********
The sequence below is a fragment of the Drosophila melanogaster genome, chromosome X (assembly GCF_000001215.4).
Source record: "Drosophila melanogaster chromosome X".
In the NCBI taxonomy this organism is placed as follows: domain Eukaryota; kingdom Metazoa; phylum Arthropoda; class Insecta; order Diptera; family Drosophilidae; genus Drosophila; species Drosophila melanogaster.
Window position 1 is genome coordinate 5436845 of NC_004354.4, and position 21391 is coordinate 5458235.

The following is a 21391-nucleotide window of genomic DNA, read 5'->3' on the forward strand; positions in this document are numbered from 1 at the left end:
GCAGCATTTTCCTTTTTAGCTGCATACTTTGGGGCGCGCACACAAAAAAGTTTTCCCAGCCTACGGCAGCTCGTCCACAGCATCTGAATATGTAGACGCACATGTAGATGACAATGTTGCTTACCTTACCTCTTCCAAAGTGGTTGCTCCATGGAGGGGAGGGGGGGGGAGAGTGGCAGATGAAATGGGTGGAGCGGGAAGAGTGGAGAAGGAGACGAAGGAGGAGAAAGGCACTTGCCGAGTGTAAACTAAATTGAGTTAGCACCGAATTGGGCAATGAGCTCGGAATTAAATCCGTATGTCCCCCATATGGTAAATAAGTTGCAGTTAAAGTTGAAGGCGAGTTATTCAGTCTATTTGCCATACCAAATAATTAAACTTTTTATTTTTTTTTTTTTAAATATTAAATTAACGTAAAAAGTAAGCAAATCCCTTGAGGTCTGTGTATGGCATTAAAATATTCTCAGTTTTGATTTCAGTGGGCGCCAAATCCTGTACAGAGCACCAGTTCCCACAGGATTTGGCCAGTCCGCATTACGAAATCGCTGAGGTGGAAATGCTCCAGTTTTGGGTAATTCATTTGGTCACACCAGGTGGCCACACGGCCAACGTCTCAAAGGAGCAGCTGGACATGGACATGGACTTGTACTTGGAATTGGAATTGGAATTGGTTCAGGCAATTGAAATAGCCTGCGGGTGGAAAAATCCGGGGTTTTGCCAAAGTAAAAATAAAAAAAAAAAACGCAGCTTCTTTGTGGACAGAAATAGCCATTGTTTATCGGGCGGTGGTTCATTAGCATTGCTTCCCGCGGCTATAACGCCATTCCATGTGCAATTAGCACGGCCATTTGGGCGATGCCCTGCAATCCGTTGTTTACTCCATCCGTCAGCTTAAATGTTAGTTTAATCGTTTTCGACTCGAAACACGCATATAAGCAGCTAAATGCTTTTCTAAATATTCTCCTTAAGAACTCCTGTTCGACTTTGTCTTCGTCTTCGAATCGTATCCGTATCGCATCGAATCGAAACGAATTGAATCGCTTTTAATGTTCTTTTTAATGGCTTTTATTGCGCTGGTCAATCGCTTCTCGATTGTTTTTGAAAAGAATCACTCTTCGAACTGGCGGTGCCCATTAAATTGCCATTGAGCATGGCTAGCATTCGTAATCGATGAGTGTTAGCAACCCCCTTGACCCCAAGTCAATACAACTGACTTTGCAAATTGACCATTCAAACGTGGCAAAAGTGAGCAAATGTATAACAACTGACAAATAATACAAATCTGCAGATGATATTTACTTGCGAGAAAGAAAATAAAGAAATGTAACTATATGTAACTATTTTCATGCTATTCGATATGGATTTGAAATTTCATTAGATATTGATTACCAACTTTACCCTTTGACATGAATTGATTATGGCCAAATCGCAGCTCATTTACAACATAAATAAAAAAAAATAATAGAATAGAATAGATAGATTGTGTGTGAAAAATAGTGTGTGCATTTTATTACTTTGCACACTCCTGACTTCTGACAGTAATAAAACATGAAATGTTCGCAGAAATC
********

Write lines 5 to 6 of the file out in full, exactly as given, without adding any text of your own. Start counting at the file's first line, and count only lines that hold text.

The following is a 21391-nucleotide window of genomic DNA, read 5'->3' on the forward strand; positions in this document are numbered from 1 at the left end:
GCAGCATTTTCCTTTTTAGCTGCATACTTTGGGGCGCGCACACAAAAAAGTTTTCCCAGCCTACGGCAGCTCGTCCACAGCATCTGAATATGTAGACGCACATGTAGATGACAATGTTGCTTACCTTACCTCTTCCAAAGTGGTTGCTCCATGGAGGGGAGGGGGGGGGAGAGTGGCAGATGAAATGGGTGGAGCGGGAAGAGTGGAGAAGGAGACGAAGGAGGAGAAAGGCACTTGCCGAGTGTAAACTAAATTGAGTTAGCACCGAATTGGGCAATGAGCTCGGAATTAAATCCGTATGTCCCCCATATGGTAAATAAGTTGCAGTTAAAGTTGAAGGCGAGTTATTCAGTCTATTTGCCATACCAAATAATTAAACTTTTTATTTTTTTTTTTTTAAATATTAAATTAACGTAAAAAGTAAGCAAATCCCTTGAGGTCTGTGTATGGCATTAAAATATTCTCAGTTTTGATTTCAGTGGGCGCCAAATCCTGTACAGAGCACCAGTTCCCACAGGATTTGGCCAGTCCGCATTACGAAATCGCTGAGGTGGAAATGCTCCAGTTTTGGGTAATTCATTTGGTCACACCAGGTGGCCACACGGCCAACGTCTCAAAGGAGCAGCTGGACATGGACATGGACTTGTACTTGGAATTGGAATTGGAATTGGTTCAGGCAATTGAAATAGCCTGCGGGTGGAAAAATCCGGGGTTTTGCCAAAGTAAAAATAAAAAAAAAAAACGCAGCTTCTTTGTGGACAGAAATAGCCATTGTTTATCGGGCGGTGGTTCATTAGCATTGCTTCCCGCGGCTATAACGCCATTCCATGTGCAATTAGCACGGCCATTTGGGCGATGCCCTGCAATCCGTTGTTTACTCCATCCGTCAGCTTAAATGTTAGTTTAATCGTTTTCGACTCGAAACACGCATATAAGCAGCTAAATGCTTTTCTAAATATTCTCCTTAAGAACTCCTGTTCGACTTTGTCTTCGTCTTCGAATCGTATCCGTATCGCATCGAATCGAAACGAATTGAATCGCTTTTAATGTTCTTTTTAATGGCTTTTATTGCGCTGGTCAATCGCTTCTCGATTGTTTTTGAAAAGAATCACTCTTCGAACTGGCGGTGCCCATTAAATTGCCATTGAGCATGGCTAGCATTCGTAATCGATGAGTGTTAGCAACCCCCTTGACCCCAAGTCAATACAACTGACTTTGCAAATTGACCATTCAAACGTGGCAAAAGTGAGCAAATGTATAACAACTGACAAATAATACAAATCTGCAGATGATATTTACTTGCGAGAAAGAAAATAAAGAAATGTAACTATATGTAACTATTTTCATGCTATTCGATATGGATTTGAAATTTCATTAGATATTGATTACCAACTTTACCCTTTGACATGAATTGATTATGGCCAAATCGCAGCTCATTTACAACATAAATAAAAAAAAATAATAGAATAGAATAGATAGATTGTGTGTGAAAAATAGTGTGTGCATTTTATTACTTTGCACACTCCTGACTTCTGACAGTAATAAAACATGAAATGTTCGCAGAAATC